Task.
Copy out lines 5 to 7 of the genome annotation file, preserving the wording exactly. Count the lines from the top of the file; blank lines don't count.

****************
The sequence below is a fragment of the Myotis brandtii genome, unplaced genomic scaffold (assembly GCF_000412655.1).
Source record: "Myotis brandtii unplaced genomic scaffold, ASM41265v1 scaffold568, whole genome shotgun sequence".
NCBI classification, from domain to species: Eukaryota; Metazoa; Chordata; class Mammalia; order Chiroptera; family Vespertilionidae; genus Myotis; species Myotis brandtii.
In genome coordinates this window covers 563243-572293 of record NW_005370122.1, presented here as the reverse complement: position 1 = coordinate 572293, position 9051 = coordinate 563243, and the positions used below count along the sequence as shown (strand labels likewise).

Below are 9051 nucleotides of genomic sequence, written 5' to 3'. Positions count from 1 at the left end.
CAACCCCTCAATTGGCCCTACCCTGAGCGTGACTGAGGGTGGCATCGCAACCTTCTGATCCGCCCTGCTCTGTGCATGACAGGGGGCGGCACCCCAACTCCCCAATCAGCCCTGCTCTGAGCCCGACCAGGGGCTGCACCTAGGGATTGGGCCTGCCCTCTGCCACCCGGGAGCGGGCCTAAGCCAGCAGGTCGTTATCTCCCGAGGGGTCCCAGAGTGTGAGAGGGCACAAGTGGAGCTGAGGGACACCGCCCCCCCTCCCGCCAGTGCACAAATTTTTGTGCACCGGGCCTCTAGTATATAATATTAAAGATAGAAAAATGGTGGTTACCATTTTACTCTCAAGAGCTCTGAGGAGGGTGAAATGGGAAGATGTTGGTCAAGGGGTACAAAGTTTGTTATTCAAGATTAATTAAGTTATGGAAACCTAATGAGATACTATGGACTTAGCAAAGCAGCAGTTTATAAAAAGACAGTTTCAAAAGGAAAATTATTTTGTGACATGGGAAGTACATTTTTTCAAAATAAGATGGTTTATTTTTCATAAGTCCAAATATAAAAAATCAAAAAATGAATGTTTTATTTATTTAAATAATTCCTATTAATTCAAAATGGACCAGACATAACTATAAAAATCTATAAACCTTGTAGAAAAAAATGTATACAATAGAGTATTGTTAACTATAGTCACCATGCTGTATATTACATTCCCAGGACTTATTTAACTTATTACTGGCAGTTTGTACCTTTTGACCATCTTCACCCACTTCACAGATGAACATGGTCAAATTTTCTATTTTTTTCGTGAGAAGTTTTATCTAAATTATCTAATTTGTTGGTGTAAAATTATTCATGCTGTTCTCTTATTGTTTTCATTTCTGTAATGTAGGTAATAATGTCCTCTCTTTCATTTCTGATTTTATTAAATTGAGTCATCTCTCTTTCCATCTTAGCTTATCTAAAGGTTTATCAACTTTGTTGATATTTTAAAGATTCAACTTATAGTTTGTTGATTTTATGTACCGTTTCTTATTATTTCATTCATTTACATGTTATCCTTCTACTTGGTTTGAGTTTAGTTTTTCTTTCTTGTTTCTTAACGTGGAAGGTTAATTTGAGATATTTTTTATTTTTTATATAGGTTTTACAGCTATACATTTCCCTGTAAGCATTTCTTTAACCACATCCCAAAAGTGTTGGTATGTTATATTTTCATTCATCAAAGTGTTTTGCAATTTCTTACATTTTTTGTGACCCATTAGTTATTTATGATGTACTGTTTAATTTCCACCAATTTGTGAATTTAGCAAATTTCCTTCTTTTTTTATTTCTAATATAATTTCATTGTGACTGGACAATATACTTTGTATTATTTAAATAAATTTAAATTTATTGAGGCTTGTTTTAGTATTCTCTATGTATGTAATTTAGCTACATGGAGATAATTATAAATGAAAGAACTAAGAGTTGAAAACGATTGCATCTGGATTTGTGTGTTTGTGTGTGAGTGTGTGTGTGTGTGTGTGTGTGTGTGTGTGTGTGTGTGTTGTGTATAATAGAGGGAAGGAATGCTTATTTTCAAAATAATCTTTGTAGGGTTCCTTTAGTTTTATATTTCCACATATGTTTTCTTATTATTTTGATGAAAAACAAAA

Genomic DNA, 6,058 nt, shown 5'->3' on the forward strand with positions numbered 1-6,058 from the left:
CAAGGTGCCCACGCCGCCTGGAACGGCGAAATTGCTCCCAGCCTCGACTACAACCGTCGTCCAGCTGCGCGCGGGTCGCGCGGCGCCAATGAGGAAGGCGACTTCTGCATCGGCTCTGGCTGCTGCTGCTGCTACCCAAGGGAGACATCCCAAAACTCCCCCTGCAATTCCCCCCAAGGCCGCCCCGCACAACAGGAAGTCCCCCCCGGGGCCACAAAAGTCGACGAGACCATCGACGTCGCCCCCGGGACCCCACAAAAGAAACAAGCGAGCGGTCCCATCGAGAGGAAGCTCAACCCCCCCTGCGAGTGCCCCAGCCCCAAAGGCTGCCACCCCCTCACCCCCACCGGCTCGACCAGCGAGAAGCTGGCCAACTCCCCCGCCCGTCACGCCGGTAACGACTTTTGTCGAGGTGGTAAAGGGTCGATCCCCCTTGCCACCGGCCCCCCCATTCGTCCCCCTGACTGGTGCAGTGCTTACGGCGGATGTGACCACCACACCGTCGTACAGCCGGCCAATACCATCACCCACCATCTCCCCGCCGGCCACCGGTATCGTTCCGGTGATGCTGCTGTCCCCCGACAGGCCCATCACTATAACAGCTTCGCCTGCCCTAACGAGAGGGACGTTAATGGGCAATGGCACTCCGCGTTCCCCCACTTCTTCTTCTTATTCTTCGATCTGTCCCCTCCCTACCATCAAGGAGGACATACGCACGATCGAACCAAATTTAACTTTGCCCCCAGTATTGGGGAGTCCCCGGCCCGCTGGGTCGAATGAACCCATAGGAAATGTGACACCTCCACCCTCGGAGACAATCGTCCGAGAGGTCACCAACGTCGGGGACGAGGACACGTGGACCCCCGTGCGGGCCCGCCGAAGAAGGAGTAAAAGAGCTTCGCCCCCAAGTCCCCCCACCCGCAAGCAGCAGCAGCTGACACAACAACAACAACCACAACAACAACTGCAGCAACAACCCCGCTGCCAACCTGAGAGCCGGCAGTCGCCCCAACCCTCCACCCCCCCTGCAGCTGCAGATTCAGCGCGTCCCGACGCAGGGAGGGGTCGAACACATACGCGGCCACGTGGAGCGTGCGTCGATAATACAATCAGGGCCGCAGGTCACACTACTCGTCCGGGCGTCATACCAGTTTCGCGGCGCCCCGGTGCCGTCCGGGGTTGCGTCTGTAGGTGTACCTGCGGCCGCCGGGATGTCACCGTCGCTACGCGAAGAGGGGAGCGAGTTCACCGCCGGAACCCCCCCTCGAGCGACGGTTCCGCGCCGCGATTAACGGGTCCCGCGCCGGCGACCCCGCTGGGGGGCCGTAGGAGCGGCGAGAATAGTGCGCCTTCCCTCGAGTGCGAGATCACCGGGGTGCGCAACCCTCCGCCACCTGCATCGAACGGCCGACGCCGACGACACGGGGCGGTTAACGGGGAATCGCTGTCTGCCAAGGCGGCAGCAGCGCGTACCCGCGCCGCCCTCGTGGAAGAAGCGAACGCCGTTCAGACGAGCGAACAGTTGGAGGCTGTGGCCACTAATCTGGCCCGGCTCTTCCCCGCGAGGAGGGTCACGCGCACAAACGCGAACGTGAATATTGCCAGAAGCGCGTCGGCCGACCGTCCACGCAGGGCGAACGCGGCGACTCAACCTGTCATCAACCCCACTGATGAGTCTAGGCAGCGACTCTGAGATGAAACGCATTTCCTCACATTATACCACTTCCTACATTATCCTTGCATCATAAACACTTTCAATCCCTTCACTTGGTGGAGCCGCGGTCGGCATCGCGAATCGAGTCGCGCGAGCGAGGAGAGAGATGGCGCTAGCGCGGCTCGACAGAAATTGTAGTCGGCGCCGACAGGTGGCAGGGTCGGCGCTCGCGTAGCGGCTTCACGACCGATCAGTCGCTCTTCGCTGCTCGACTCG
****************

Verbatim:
Below are 9051 nucleotides of genomic sequence, written 5' to 3'. Positions count from 1 at the left end.
CAACCCCTCAATTGGCCCTACCCTGAGCGTGACTGAGGGTGGCATCGCAACCTTCTGATCCGCCCTGCTCTGTGCATGACAGGGGGCGGCACCCCAACTCCCCAATCAGCCCTGCTCTGAGCCCGACCAGGGGCTGCACCTAGGGATTGGGCCTGCCCTCTGCCACCCGGGAGCGGGCCTAAGCCAGCAGGTCGTTATCTCCCGAGGGGTCCCAGAGTGTGAGAGGGCACAAGTGGAGCTGAGGGACACCGCCCCCCCTCCCGCCAGTGCACAAATTTTTGTGCACCGGGCCTCTAGTATATAATATTAAAGATAGAAAAATGGTGGTTACCATTTTACTCTCAAGAGCTCTGAGGAGGGTGAAATGGGAAGATGTTGGTCAAGGGGTACAAAGTTTGTTATTCAAGATTAATTAAGTTATGGAAACCTAATGAGATACTATGGACTTAGCAAAGCAGCAGTTTATAAAAAGACAGTTTCAAAAGGAAAATTATTTTGTGACATGGGAAGTACATTTTTTCAAAATAAGATGGTTTATTTTTCATAAGTCCAAATATAAAAAATCAAAAAATGAATGTTTTATTTATTTAAATAATTCCTATTAATTCAAAATGGACCAGACATAACTATAAAAATCTATAAACCTTGTAGAAAAAAATGTATACAATAGAGTATTGTTAACTATAGTCACCATGCTGTATATTACATTCCCAGGACTTATTTAACTTATTACTGGCAGTTTGTACCTTTTGACCATCTTCACCCACTTCACAGATGAACATGGTCAAATTTTCTATTTTTTTCGTGAGAAGTTTTATCTAAATTATCTAATTTGTTGGTGTAAAATTATTCATGCTGTTCTCTTATTGTTTTCATTTCTGTAATGTAGGTAATAATGTCCTCTCTTTCATTTCTGATTTTATTAAATTGAGTCATCTCTCTTTCCATCTTAGCTTATCTAAAGGTTTATCAACTTTGTTGATATTTTAAAGATTCAACTTATAGTTTGTTGATTTTATGTACCGTTTCTTATTATTTCATTCATTTACATGTTATCCTTCTACTTGGTTTGAGTTTAGTTTTTCTTTCTTGTTTCTTAACGTGGAAGGTTAATTTGAGATATTTTTTATTTTTTATATAGGTTTTACAGCTATACATTTCCCTGTAAGCATTTCTTTAACCACATCCCAAAAGTGTTGGTATGTTATATTTTCATTCATCAAAGTGTTTTGCAATTTCTTACATTTTTTGTGACCCATTAGTTATTTATGATGTACTGTTTAATTTCCACCAATTTGTGAATTTAGCAAATTTCCTTCTTTTTTTATTTCTAATATAATTTCATTGTGACTGGACAATATACTTTGTATTATTTAAATAAATTTAAATTTATTGAGGCTTGTTTTAGTATTCTCTATGTATGTAATTTAGCTACATGGAGATAATTATAAATGAAAGAACTAAGAGTTGAAAACGATTGCATCTGGATTTGTGTGTTTGTGTGTGAGTGTGTGTGTGTGTGTGTGTGTGTGTGTGTGTGTGTGTGTTGTGTATAATAGAGGGAAGGAATGCTTATTTTCAAAATAATCTTTGTAGGGTTCCTTTAGTTTTATATTTCCACATATGTTTTCTTATTATTTTGATGAAAAACAAAA

Genomic DNA, 6,058 nt, shown 5'->3' on the forward strand with positions numbered 1-6,058 from the left: